Fly Angler's OnLine "Fly of the Week #9"

Woolly Bugger

(October 27th - November 2nd, 1997)

Woolly Bugger

Thanks to Umpqua Feather Merchants, Glide, OR
for use permission.


Mustad 79580, TMC 300 sizes 4 -12, weighted.


Black, 6/0 (fluorescent green can also been used).

Lead Wire:

0.10 to 0.30 inch thickness.


Black Marabou, plus 3 strands of Krystal Flash for shine.


Black chenille.


Black, palmered.

"Old Reliable"

If I could choose only one pattern to fish here on Lake Taneycomo, (a tail-water part of the White River chain of lakes in Missouri) I would pick the woolly bugger. This one's almost a no-brainer.

Woolly buggers take large fish of all species and work in such a wide range of conditions, it could be coined "Fly of the Century." It seems to be a mix of a jig and woolly worm. The best thing about having a woolly tied to your leader is you almost can't fish it wrong.

I like to fish my woollies heavily weighted, but I have taken many fish with an un-weighted version. Since the woolly is a nymph or baitfish imitation, I tie it in a variety of colors and sizes.

Hook sizes 4-12 are necessary to cover a wide range of situations, and wrapping the hook with ten to twenty-four wraps of 0.10 to 0.30 lead wire will get the fly to sink quickly. Colors can be varied. I have found the most productive are olive, black, brown, peacock, and just about any combination of these.

This fly can be a great shad imitation, a perfect fake sculpin, or a suitable crawfish look-alike. I start with a black woolly in about 90% of my night-fishing trips, and work my way to lighter colors depending on how fish react.

I always tie in a large bushy marabou tail to give the undulating action that makes the woolly so effective. With the addition of Krystal Flash or another synthetic flash material, you can give your fly some sparkle, either on the body or just in the tail section.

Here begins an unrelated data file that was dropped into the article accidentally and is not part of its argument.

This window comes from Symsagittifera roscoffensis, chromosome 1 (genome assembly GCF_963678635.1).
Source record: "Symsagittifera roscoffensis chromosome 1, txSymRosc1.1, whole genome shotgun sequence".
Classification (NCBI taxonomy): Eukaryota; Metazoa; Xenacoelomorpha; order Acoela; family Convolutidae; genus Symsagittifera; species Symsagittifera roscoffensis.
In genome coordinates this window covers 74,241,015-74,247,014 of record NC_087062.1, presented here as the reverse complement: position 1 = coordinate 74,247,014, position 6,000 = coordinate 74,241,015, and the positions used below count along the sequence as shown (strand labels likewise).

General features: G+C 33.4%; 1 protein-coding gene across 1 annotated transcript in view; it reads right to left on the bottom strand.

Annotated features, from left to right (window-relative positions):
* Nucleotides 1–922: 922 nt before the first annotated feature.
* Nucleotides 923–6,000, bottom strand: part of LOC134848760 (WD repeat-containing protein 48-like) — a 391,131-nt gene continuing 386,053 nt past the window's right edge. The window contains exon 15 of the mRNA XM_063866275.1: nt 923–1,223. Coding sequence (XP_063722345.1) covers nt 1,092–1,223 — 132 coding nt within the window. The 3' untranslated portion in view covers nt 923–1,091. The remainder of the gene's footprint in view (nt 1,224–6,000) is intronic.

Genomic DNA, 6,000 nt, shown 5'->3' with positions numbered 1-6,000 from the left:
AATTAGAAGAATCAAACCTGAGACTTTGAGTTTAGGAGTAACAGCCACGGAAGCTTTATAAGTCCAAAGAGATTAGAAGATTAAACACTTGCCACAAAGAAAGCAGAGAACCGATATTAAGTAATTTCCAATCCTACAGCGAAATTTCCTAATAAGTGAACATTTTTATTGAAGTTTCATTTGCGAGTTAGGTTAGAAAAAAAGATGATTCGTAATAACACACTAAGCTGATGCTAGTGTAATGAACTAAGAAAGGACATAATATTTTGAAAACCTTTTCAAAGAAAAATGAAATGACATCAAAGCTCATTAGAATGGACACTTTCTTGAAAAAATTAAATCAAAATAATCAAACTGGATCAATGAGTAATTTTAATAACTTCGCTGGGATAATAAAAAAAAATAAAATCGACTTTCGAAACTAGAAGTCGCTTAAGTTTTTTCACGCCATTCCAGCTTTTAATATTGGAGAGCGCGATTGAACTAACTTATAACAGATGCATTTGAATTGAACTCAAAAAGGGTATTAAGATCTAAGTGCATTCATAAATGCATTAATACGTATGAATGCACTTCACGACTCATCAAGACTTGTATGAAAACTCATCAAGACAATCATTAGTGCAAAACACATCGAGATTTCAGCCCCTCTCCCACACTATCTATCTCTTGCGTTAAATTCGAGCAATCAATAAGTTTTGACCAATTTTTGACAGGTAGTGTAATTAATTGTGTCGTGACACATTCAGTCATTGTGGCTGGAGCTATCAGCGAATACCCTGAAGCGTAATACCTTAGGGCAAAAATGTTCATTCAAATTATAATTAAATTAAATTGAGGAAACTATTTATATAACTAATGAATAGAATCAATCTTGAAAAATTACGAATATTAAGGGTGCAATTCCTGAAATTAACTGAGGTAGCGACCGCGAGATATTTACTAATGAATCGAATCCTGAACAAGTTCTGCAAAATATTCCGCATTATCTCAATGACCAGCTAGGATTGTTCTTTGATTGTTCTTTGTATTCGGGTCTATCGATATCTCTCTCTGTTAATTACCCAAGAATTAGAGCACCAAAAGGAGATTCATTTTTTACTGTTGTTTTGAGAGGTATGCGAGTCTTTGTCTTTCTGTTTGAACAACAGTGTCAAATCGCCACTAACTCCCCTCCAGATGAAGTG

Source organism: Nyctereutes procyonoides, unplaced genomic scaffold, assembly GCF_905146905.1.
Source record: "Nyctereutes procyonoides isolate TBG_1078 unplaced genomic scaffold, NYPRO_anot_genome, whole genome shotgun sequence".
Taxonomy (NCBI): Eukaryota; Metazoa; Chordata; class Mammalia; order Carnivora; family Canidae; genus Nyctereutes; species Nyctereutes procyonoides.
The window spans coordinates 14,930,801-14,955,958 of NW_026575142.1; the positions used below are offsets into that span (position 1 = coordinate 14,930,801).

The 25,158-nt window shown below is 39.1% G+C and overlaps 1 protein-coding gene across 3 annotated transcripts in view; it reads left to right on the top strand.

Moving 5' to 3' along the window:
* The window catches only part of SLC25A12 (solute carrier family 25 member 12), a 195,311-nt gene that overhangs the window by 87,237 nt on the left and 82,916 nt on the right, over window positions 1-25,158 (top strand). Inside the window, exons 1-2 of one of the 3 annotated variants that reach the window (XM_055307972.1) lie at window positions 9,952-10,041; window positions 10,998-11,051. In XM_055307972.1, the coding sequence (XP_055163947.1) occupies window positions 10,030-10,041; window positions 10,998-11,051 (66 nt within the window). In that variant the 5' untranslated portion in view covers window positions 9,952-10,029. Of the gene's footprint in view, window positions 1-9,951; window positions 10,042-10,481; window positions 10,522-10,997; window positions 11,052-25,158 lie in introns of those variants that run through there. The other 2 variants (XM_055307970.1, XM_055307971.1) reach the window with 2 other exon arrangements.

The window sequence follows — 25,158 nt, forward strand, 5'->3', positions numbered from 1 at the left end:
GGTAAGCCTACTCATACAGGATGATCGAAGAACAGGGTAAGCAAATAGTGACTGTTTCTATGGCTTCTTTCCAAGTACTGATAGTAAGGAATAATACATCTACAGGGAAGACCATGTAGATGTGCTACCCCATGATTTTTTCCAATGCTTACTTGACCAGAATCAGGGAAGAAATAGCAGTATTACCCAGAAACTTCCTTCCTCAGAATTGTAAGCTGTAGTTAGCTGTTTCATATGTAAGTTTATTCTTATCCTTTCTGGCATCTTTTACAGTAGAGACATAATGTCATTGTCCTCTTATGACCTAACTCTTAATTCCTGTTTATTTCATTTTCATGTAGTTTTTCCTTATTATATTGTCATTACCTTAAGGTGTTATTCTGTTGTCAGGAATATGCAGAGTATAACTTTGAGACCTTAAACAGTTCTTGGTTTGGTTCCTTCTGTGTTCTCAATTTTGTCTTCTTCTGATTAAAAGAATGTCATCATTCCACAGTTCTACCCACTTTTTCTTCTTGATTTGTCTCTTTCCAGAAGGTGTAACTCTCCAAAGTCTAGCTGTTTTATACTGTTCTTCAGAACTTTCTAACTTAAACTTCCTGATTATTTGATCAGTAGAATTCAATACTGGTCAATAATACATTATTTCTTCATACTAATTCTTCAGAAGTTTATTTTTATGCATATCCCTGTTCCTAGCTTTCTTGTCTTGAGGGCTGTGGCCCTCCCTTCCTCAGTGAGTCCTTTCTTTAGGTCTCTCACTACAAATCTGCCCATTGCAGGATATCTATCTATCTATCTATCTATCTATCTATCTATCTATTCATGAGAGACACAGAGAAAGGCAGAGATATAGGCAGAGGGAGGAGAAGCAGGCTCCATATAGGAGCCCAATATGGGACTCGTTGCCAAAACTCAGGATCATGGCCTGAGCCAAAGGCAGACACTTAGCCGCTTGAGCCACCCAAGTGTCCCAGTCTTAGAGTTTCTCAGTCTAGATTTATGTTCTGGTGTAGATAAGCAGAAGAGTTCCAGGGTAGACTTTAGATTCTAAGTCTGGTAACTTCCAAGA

I firmly believe that the beginning fly-tier should learn this fly first or second. Remember, woollies that look ugly to you look ugly to the fish - which can be a good thing. I caught a 7 pound rainbow on a half scud/half woolly "flymph" I made up in the first setting at my bench. It is now retired on my favorite fishing hat, where all my hand-tied creations that take large fish end up.

I better not catch any more big fish this Fall - that hat seems to have more flies on it, than my fly box has in it! -BS

Tying Instructions:

You can add as much lead as you can fit to this fly if you want. Using a section of .20 lead wire, wrap about 22 turns around the middle of the hook shank. Wrap thread onto hook covering the lead creating a step at the rear to attach your marabou tail.

Pull marabou tips with your fingertips to even them, never cut them straight with scissors. That ensures the proper breathing action of the marabou. Tie in the marabou.

Add 2 or 3 strands of flash to the top - or sides of the tail.

Tie in hackle at the tip of the feather. Make sure the feather is tied shiny side up, this will allow the fibers from the feather to splay around the fly, giving it a "buggy" appeal when wrapped forward.

Cut a 3 inch section of chenille and pull off about a half inch from the thread that holds the chenille together. Tie in the tip of chenille to the hook, right in past where you just tied the hackle feather.

Advance your thread to the front, to just about one hook-eye-length away from the eye. Wind chenille forward to the eye and bind down with your thread, making sure not to crowd the eye.

Attach your hackle pliers to the stem of the hackle and wind forward evenly spacing each wrap to the front of the fly. Whip finish and cement.

One word of advice, always fish your flies. This will not only get you on your road to saving money against store bought flies, but also justify the money you spent for your vise and all these materials. Good Fishing! -BS

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